by Sandy Tritt
in my car and waited until five past the hour.
Convinced the last
stragglers had arrived, I sneaked through the
heavy oak doors and
slithered against the back wall, willing
myself invisible. Normal
people would have been satisfied to interview
others or finish their
research from the library, but not me. I
wanted to experience an AA
meeting personally, so my fiction could sing
with authenticity. So,
here I was, feigning to be a coat rack, hoping
no one would notice me.
glanced around the room. It would be almost
impossible in my small town
not to recognize anyone, and sure enough, they
were there. Not that I
minded that they were there, mind you, but
that they would know I was
there. The sophisticated blue-haired lady was
my daughter's playmate's
grandmother. And the lady in red looked
familiar as well—my
for where I'd seen her —my
perhaps? And Mr. Bogreens, the custodian at my
should have left before anyone saw me, stepped
back through the door as
silently as I'd entered. I slid my right foot
toward the exit, then
moved my left to catch up. I concentrated on
getting out, on escaping
from this poorly planned escapade.
prize?" A man with soft walnut eyes pressed an
index card into my hand.
thanks," I whispered.
first one's free," he said.
I'm not . . ."
enters the door prize," he said, his voice
a commotion, I scribbled my name and mumbled
my thanks. The rest of the
group had formed a circle, so I relaxed in my
obscure spot by the door.
I was safe. I concentrated on capturing all
the details I needed to
make my fiction real. The PA system must have
been a donation from the
old high school stadium, as it blasted through
the ceiling panels,
giving each speaker's voice the resonance of
God's very own. I also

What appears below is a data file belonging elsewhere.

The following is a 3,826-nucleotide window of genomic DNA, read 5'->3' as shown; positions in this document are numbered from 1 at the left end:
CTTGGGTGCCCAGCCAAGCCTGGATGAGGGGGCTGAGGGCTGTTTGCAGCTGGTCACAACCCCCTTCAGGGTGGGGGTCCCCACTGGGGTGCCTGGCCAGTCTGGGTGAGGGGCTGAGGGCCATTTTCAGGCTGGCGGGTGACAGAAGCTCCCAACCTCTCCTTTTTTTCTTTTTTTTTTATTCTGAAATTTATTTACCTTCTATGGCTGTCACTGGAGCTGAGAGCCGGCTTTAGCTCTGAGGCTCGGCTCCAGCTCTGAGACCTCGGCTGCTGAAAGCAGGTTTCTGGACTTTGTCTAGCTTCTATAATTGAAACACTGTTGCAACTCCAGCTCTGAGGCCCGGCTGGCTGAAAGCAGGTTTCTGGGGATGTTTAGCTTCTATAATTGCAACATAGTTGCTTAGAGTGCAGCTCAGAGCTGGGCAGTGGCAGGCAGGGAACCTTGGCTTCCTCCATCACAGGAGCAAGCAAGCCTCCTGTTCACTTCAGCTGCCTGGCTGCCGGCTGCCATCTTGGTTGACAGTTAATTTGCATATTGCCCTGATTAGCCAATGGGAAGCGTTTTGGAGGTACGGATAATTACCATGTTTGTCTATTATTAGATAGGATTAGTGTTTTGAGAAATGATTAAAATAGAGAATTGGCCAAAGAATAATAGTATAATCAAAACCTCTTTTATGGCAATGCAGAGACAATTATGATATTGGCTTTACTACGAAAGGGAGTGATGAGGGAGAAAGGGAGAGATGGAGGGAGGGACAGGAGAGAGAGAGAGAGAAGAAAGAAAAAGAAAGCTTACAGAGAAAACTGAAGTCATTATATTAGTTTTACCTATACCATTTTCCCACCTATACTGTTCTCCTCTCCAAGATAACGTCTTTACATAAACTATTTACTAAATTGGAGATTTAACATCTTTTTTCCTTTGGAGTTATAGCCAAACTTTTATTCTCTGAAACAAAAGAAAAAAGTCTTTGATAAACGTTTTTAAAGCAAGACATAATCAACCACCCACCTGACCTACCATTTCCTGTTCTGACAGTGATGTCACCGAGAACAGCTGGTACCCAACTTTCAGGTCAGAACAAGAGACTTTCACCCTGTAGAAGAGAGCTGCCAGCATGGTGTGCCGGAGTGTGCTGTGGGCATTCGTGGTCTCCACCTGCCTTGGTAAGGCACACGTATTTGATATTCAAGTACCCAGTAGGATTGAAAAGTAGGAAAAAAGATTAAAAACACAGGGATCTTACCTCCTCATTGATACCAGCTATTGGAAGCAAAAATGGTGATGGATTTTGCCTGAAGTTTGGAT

noted the bare light bulb dangling from a
dusty wire, and figured I
could make an analogy from it. I listened to
the tone of the speaker's
voice, and watched his mannerisms as he spoke
of his disease and
recovery. I waited for the words I expected,
"Hi, my name is Bob, and
I'm an alcoholic..." And soon, sooner than I'd
meeting adjourned with the recitation of the
survived. I buttoned my jacket and slid toward
the door. Hopefully, no
one had spotted me.
tapped the mike twice, then spoke so loudly
her words hung on the
ceiling, and I had to wait for them to trickle
down before I could make
them out. "Sandy Tritt! Sandy Tritt!" The neon
words fell from above,
over and over, beating me down.
Sandy?" an elderly man said, pointing his
arthritic finger at me.
wanted to deny it, but by this time the
buzzing crowd swarmed around
me, and I understood how Jesus Christ felt
when the crowd screamed,
"Crucify him! Crucify him!"
Sandy?" a young woman demanded.
nodded, swearing to myself and to God above
that I'd never, ever again
infiltrate sacred meetings in the name of
kind-looking man I remembered from earlier
came to me.
"Congratulations," he said. "You won the door
don't want it," I whispered, eying my escape.
woman with evil eyebrows thrust a microphone
in my face. "Speech!"
caught. I was cornered. I took a deep breath,
leaned into the mike, and
made my confession. "Hi. My name is Sandy, and
I'm..." I looked at
the now silent crowd hanging onto my every
word and realized that the
man in back looked way too much like one of my
daughter's teachers, and
undoubtedly the press was there and my picture
would be splattered
across the front page of Sunday's paper. My
charade was over. There was
nothing left for me to do, so I hung my head
and admitted my addiction.
"And I'm a writer."
Tritt. All rights reserved.
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